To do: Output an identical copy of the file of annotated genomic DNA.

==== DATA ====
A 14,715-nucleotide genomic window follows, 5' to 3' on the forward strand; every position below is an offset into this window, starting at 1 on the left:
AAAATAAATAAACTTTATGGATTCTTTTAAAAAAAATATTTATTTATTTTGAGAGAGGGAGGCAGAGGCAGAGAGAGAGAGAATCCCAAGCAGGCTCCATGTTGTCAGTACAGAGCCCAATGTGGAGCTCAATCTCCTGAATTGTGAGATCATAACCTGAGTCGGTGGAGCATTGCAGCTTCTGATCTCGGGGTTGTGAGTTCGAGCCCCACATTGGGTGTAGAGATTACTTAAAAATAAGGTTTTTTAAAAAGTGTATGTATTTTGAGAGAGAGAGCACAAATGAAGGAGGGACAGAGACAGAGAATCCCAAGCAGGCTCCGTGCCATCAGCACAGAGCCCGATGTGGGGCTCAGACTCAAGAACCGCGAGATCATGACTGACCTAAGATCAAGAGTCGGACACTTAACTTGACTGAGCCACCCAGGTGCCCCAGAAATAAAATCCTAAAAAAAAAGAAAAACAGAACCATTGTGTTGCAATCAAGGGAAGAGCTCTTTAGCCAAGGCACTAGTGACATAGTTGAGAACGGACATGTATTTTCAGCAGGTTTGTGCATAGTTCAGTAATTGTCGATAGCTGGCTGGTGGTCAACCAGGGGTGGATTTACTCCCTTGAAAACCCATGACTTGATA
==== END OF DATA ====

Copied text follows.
A 14,715-nucleotide genomic window follows, 5' to 3' on the forward strand; every position below is an offset into this window, starting at 1 on the left:
AAAATAAATAAACTTTATGGATTCTTTTAAAAAAAATATTTATTTATTTTGAGAGAGGGAGGCAGAGGCAGAGAGAGAGAGAATCCCAAGCAGGCTCCATGTTGTCAGTACAGAGCCCAATGTGGAGCTCAATCTCCTGAATTGTGAGATCATAACCTGAGTCGGTGGAGCATTGCAGCTTCTGATCTCGGGGTTGTGAGTTCGAGCCCCACATTGGGTGTAGAGATTACTTAAAAATAAGGTTTTTTAAAAAGTGTATGTATTTTGAGAGAGAGAGCACAAATGAAGGAGGGACAGAGACAGAGAATCCCAAGCAGGCTCCGTGCCATCAGCACAGAGCCCGATGTGGGGCTCAGACTCAAGAACCGCGAGATCATGACTGACCTAAGATCAAGAGTCGGACACTTAACTTGACTGAGCCACCCAGGTGCCCCAGAAATAAAATCCTAAAAAAAAAGAAAAACAGAACCATTGTGTTGCAATCAAGGGAAGAGCTCTTTAGCCAAGGCACTAGTGACATAGTTGAGAACGGACATGTATTTTCAGCAGGTTTGTGCATAGTTCAGTAATTGTCGATAGCTGGCTGGTGGTCAACCAGGGGTGGATTTACTCCCTTGAAAACCCATGACTTGATA